Her degrees are not comparative, but they are trans-systemic, incorporating elements of two different legal cultures, languages and methodologies. These give rise to two main research questions:
What to teach? Accommodating two different legal systems gives rise to challenges in curriculum design and delivery. She pointed out that there are different methods of accreditation in the two jurisdictions, which give rise to different professional requirements: the French requirements are functionalist (do you have the Mairise?), whereas the common law requirements are package-based (did you study specific subjects?).
How to teach? By their nature, such courses promote legal diversity, incorporating language skills (parlez-vous comme un juriste?) and methodology (case-law vs Code).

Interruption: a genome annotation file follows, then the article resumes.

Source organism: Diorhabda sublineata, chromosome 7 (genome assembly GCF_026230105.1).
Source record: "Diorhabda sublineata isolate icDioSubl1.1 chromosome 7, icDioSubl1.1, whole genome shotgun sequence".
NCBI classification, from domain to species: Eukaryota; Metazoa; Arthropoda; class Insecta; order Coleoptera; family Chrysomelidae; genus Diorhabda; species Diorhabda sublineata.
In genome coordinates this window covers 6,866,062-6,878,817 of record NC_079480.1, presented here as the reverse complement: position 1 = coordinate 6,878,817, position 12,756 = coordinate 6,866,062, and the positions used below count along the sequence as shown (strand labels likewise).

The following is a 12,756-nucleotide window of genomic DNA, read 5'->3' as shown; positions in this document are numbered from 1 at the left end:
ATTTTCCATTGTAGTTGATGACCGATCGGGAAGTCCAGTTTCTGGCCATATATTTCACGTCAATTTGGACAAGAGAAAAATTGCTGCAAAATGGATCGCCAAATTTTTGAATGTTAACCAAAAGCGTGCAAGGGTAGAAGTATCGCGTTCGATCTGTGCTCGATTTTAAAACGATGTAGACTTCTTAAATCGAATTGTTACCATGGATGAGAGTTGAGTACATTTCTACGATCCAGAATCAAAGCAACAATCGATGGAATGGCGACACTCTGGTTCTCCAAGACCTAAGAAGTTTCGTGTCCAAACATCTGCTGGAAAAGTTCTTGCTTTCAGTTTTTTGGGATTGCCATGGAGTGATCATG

In the 1970s: dual degrees then were professional in focus (leading to dual qualified (or “super”) lawyers, whereas modern equivalents are more academic in focus (the contrast with other systems puts one’s system in perspective). Such modern courses give rise to what she described as “a unity of differences”, and since they feed into EU policy, she argued that they should be enhanced and expanded.